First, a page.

On Tuesday, President Obama signed two executive orders regarding cybersecurity and discussed his Cybersecurity National Action Plan with the Wall Street Journal.
The plan, as described by USA Today, will lead to the creation of a Commission on Enhancing National Cybersecurity comprised of “business, technology, national security and law enforcement leaders who will make recommendations to strengthen online security in the public and private sectors.”
The commission is scheduled to release its first report by December 1st, which seems like a long time to wait considering its only February and cybersecurity is such a pressing issue.
The plan also has details on the creation of a Federal Privacy Council which is designed to “bring together chief privacy officers from 25 federal agencies to coordinate efforts to protect the vast amounts of data the federal government collects and maintains about taxpayers and citizens.”
The structure of the plan is designed to allow Obama’s administration to make decisions and push forward on cybersecurity issues without seeking approval from Congress.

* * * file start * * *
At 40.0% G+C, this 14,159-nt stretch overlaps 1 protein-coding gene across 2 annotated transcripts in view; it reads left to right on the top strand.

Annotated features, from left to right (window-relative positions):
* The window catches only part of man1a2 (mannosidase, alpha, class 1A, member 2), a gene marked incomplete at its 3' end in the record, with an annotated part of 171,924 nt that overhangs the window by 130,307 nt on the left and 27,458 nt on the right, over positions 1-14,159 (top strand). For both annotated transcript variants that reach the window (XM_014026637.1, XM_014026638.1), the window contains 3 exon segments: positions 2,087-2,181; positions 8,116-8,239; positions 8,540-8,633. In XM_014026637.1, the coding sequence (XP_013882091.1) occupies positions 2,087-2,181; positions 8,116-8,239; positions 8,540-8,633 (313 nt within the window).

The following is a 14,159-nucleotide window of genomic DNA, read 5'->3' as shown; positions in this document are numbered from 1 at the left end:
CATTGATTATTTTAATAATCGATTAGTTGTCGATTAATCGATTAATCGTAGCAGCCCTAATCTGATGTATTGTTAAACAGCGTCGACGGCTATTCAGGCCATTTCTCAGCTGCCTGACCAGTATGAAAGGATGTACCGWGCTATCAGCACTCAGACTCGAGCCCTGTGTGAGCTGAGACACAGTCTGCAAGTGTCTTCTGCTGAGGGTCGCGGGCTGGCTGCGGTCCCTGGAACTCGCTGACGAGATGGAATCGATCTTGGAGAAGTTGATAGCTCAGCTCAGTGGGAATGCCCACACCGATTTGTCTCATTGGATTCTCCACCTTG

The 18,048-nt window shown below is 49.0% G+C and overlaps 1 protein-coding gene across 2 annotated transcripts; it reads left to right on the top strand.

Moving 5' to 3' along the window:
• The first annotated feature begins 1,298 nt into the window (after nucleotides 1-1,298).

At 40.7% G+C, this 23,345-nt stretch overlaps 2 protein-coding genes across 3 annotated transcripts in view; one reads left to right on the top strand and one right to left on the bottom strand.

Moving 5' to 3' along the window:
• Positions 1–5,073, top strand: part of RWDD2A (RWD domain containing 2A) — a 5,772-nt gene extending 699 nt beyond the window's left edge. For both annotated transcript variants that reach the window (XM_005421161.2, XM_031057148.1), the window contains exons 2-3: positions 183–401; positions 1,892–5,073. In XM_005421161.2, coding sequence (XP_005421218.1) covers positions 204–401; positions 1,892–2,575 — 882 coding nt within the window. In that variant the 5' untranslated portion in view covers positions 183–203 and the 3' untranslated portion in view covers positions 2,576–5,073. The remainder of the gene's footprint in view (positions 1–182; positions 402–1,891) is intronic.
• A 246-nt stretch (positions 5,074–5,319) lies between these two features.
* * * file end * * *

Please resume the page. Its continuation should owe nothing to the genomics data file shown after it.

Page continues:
According to Michael Daniel, Obama’s cybersecurity adviser, Obama has requested a $19 billion increase in funding for the project, although progress can start to be made without this additional budget.
The timing of Obama’s announcement is interesting, as it was a day after hackers took the personal data of over 30,000 employees of the FBI and DHS.
Wired analyzed the Cybersecurity National Action Plan and noted that much of the text was “standard advice you’d give a tech novice.” Some of this included staying up-to-date with software upgrades, frequently changing passwords, utilizing basic security protocols.
One positive from the plan is the creation of a Chief Information Officer for the government, which makes sense since most large corporations have now included this position on their staff. This position must go to highly qualified individuals in order to be taken seriously and make progress towards protecting information from hackers.
In Obama’s Wall Street Journal op-ed, he mentions that nine out of 10 Americans feel they are not in control of their personal information. He also says that cybersecurity is one of the biggest national and economic threats the country faces. Despite these admissions, Obama failed to mention cybersecurity in his final State of the Union address. It’s also interesting that the President is so concerned with cybersecurity, yet has not addressed Hillary Clinton’s use of personal email, which was a complete disregard for national security.
When it comes to cybersecurity, Americans will need a lot more than just an understanding of how to change passwords and update software, Obama.